Flights to Phnom Penh

My “travel day” started with bagels and coffee with Jonnathan and the pups at our house in Long Beach. At about 11:00, we headed to JFK.  Jon parked at short-term parking and came with me to check-in.  Check-in at Korean Air was a breeze.  (As I noted in an earlier post, although I’m flying on a federal grant and, thus, must use a U.S. flag carrier, this rule is satisfied because the Korean Air flight is a code-share for Delta.)  The person who checked me in was exceptionally nice, although she did break the bad news that, although I have my coveted aisle seat, I would have someone next to me (the seat map the other day showed an unoccupied seat).

In any event, next stop was security. Unfortunately, I don’t have pre-check (my usual sanity saver) for this flight, so I had to go through the regular security lines, but it was a quick process.

I knew that I would be flying an Airbus 380-800 on the first leg of my journey (JFK-ICN [Seoul, South Korea]), but I had no idea of the massiveness of the plane.  It’s a true double-decker, unlike the 747 which has a second deck only for the front quarter or so of the fuselage.

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Boarding was a breeze, and I was struck by how nice all of the Korean Air employees are. I sat in 58H, all the way in the back on the first deck.  The seat was surprisingly spacious, although a bit on the firm side.  A full size video display, complete with on-demand movies and TV shows, was helpful.

Takeoff was interesting.  The A380-800 needs a lot of runway to get airborne.  A lot.  We had some chop for the first hour or so, but it was otherwise a smooth ride.

IMG_2778.jpgService began immediately after takeoff with snacks and, in my case, wine. Shortly after, it was time for the first meal: dinner. We had three choices: bibimbap, chicken, or beef.  I went with the chicken, and it was delicious.  It came with the smallest caesar salad I’ve ever seen.  More wine was consumed.  I settled in to a movie on the on-demand video.  Afterwards, I wrote some emails, listened to music, and relaxed.

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I did notice that they keep the plane pretty toasty. There aren’t any climate controls at the seat. We’re at the mercy of whatever the pilot decides is the appropriate temperature.

Bored and following best practices to avoid DVT, I walked around a bit.  I discovered that near my seat, in what would be a galley on other wide-body planes, was a duty-free shop.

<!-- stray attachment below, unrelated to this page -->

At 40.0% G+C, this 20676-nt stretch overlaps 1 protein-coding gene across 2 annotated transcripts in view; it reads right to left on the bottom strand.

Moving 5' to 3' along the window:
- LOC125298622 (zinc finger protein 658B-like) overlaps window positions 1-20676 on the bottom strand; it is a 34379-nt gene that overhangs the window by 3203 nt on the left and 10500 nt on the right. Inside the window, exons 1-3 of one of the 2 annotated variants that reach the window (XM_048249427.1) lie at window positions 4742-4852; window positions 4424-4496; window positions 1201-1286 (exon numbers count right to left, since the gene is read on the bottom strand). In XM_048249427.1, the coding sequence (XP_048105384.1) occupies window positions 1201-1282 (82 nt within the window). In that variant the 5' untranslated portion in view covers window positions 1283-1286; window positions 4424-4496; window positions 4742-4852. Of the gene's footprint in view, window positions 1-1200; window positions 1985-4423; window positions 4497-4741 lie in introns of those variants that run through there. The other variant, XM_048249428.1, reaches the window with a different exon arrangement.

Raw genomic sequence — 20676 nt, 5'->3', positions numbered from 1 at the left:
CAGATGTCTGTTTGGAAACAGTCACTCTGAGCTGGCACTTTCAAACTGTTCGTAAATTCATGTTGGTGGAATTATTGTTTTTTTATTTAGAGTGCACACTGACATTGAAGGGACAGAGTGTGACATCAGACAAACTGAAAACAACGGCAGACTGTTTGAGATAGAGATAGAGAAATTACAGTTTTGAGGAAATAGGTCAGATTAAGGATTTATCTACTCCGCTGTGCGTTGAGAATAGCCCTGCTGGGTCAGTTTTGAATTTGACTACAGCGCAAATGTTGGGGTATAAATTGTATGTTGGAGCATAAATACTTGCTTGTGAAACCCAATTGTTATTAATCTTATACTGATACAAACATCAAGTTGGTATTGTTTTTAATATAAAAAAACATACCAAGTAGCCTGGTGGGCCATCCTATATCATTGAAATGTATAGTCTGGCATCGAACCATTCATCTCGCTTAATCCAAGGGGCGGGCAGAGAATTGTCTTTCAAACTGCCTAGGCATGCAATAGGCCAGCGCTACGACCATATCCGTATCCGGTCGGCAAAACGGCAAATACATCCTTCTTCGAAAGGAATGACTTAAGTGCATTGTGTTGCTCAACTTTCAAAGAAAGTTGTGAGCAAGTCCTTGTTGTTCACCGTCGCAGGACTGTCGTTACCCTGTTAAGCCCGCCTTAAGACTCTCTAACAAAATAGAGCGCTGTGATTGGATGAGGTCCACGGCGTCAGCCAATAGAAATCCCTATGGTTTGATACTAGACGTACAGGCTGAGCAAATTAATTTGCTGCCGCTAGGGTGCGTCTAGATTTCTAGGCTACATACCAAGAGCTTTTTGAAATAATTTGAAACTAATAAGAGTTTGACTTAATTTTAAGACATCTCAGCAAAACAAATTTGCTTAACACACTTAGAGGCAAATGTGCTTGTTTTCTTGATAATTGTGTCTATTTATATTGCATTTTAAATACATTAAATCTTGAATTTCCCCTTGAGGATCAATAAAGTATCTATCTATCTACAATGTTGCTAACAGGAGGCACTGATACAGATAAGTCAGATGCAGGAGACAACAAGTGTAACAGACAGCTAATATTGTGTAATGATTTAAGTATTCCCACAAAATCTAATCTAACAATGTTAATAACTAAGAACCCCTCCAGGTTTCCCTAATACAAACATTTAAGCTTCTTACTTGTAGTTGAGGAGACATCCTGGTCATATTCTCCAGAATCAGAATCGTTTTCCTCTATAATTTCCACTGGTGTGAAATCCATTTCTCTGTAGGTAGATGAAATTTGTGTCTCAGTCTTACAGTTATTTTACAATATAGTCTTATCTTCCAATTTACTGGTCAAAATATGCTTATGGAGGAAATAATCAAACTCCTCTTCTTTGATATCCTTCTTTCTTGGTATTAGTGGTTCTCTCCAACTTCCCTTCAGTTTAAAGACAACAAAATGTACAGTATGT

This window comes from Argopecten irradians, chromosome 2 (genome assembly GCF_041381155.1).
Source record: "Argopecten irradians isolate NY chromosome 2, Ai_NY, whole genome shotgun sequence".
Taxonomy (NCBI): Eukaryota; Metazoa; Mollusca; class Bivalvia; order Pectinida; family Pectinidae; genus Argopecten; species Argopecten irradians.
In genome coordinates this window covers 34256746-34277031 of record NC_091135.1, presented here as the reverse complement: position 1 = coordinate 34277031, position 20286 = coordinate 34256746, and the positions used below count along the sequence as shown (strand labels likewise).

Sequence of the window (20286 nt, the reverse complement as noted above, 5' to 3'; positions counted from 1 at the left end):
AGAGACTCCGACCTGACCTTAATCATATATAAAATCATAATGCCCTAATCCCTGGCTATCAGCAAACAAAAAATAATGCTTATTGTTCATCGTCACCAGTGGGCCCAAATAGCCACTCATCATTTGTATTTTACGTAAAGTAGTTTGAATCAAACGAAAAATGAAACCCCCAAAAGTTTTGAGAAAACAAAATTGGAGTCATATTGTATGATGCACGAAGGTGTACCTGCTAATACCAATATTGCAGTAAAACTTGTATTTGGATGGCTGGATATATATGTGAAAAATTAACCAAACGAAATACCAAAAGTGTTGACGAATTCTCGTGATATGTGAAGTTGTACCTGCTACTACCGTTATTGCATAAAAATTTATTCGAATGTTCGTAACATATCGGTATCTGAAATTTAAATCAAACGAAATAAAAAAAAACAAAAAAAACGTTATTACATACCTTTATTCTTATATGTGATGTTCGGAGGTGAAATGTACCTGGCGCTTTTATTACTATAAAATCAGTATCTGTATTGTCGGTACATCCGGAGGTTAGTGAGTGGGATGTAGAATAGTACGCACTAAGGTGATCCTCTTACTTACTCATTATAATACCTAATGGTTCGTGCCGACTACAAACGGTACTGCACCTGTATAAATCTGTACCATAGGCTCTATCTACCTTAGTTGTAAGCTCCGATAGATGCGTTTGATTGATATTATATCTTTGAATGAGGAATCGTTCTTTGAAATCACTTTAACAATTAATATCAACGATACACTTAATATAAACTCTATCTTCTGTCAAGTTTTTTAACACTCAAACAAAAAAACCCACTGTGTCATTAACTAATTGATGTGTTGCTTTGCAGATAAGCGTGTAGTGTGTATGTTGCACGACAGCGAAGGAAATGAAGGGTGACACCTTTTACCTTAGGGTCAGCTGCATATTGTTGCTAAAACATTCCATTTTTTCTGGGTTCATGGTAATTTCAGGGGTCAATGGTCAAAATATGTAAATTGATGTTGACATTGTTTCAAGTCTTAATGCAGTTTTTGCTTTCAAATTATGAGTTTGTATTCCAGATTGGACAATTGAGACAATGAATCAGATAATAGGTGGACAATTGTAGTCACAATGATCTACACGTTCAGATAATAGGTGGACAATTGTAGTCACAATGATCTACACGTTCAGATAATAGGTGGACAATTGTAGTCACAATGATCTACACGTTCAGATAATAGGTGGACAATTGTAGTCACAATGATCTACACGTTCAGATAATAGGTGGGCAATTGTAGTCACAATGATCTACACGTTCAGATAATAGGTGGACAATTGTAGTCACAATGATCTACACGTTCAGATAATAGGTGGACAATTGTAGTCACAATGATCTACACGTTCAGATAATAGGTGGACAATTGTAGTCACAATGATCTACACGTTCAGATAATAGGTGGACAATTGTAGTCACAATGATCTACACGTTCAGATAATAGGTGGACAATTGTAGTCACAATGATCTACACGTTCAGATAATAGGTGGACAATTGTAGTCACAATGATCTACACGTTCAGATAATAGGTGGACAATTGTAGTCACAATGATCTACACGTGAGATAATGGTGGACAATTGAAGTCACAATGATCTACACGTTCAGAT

The bathrooms were immaculate – the flight attendants clean them often.

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About two-thirds of the way through the flight, it was time to eat again. The choices were chicken, beef, or pasta.  I went with beef.  It was surprisingly tasty – not rubbery, well flavored, etc.  After dinner I settled in to watching the first Godfather movie, an easy way to kill 3 hours.

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IMG_2784.JPGUnlike takeoff from JFK, landing in ICN was not smooth. There was a storm over Seoul, and we had a lot of chop while landing. I think it was the bumpiest landing I’ve experienced.

ICN is a beautiful airport.  I’ll have a long layover on my return flight in a few weeks and may take advantage of the many, free excursions outside of the airport.  Alternatively, I may wander the airport, which has lots of interesting exhibits, shows, and shops, including a Dunkin Donuts!.  Alas, my layover was short this time (only about an hour). I had to go through security and I barely made my connection.

The flight to Phnom Penh (PNH) was about 5 hours, not including the 2 hours we spent on the tarmac because of the aforementioned storm. At this point, I was exhausted and was eager to get to Phnom Penh. (I have trouble sleeping on planes (business class is another story).)  I skipped dinner, but it looked pretty good.  The flight on the 737 was pretty empty.

I landed at PNH around 11:30. Since I had pre-purchased my visa, I was able to go through passport control and customs pretty quickly. I was at my hotel, the Samsara Villa, by 12:30 am.

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About Larry Cunningham

Law professor and Vice Dean at St. John's Law School. Former prosecutor and defense attorney.
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